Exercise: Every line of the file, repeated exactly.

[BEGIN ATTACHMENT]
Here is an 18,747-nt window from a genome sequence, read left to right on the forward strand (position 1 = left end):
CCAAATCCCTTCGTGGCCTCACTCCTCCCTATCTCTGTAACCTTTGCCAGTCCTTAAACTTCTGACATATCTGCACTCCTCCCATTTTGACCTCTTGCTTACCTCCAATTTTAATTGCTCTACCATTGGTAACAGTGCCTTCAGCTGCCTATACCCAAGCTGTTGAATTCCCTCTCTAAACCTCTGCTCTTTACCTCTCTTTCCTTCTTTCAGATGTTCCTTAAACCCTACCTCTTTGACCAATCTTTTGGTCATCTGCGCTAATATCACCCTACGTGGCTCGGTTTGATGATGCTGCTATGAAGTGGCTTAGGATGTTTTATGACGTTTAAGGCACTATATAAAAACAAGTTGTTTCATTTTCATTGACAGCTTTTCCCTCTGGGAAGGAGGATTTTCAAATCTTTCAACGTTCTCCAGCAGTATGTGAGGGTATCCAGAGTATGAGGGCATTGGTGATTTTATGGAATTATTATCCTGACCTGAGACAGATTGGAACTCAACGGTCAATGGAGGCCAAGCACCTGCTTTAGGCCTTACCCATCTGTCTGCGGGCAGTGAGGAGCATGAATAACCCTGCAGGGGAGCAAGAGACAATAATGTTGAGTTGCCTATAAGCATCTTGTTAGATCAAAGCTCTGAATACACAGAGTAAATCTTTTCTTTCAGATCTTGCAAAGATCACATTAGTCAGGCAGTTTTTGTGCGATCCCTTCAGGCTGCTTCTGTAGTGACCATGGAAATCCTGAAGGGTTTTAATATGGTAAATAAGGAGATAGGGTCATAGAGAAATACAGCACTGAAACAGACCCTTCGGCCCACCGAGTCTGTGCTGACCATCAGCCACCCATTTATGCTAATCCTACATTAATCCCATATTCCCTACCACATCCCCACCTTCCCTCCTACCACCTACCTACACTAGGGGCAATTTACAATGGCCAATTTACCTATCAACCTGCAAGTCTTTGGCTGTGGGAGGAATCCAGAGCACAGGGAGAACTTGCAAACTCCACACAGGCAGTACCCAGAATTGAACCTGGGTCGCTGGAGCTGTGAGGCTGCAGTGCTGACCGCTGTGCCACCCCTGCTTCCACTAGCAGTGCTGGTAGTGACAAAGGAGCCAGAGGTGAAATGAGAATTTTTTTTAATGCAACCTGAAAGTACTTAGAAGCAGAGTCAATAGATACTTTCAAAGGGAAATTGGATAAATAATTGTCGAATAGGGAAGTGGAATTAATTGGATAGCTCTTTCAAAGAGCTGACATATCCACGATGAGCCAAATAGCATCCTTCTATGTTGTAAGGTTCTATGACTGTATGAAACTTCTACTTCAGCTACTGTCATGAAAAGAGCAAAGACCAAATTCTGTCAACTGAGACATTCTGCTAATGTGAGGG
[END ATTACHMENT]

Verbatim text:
Here is an 18,747-nt window from a genome sequence, read left to right on the forward strand (position 1 = left end):
CCAAATCCCTTCGTGGCCTCACTCCTCCCTATCTCTGTAACCTTTGCCAGTCCTTAAACTTCTGACATATCTGCACTCCTCCCATTTTGACCTCTTGCTTACCTCCAATTTTAATTGCTCTACCATTGGTAACAGTGCCTTCAGCTGCCTATACCCAAGCTGTTGAATTCCCTCTCTAAACCTCTGCTCTTTACCTCTCTTTCCTTCTTTCAGATGTTCCTTAAACCCTACCTCTTTGACCAATCTTTTGGTCATCTGCGCTAATATCACCCTACGTGGCTCGGTTTGATGATGCTGCTATGAAGTGGCTTAGGATGTTTTATGACGTTTAAGGCACTATATAAAAACAAGTTGTTTCATTTTCATTGACAGCTTTTCCCTCTGGGAAGGAGGATTTTCAAATCTTTCAACGTTCTCCAGCAGTATGTGAGGGTATCCAGAGTATGAGGGCATTGGTGATTTTATGGAATTATTATCCTGACCTGAGACAGATTGGAACTCAACGGTCAATGGAGGCCAAGCACCTGCTTTAGGCCTTACCCATCTGTCTGCGGGCAGTGAGGAGCATGAATAACCCTGCAGGGGAGCAAGAGACAATAATGTTGAGTTGCCTATAAGCATCTTGTTAGATCAAAGCTCTGAATACACAGAGTAAATCTTTTCTTTCAGATCTTGCAAAGATCACATTAGTCAGGCAGTTTTTGTGCGATCCCTTCAGGCTGCTTCTGTAGTGACCATGGAAATCCTGAAGGGTTTTAATATGGTAAATAAGGAGATAGGGTCATAGAGAAATACAGCACTGAAACAGACCCTTCGGCCCACCGAGTCTGTGCTGACCATCAGCCACCCATTTATGCTAATCCTACATTAATCCCATATTCCCTACCACATCCCCACCTTCCCTCCTACCACCTACCTACACTAGGGGCAATTTACAATGGCCAATTTACCTATCAACCTGCAAGTCTTTGGCTGTGGGAGGAATCCAGAGCACAGGGAGAACTTGCAAACTCCACACAGGCAGTACCCAGAATTGAACCTGGGTCGCTGGAGCTGTGAGGCTGCAGTGCTGACCGCTGTGCCACCCCTGCTTCCACTAGCAGTGCTGGTAGTGACAAAGGAGCCAGAGGTGAAATGAGAATTTTTTTTAATGCAACCTGAAAGTACTTAGAAGCAGAGTCAATAGATACTTTCAAAGGGAAATTGGATAAATAATTGTCGAATAGGGAAGTGGAATTAATTGGATAGCTCTTTCAAAGAGCTGACATATCCACGATGAGCCAAATAGCATCCTTCTATGTTGTAAGGTTCTATGACTGTATGAAACTTCTACTTCAGCTACTGTCATGAAAAGAGCAAAGACCAAATTCTGTCAACTGAGACATTCTGCTAATGTGAGGG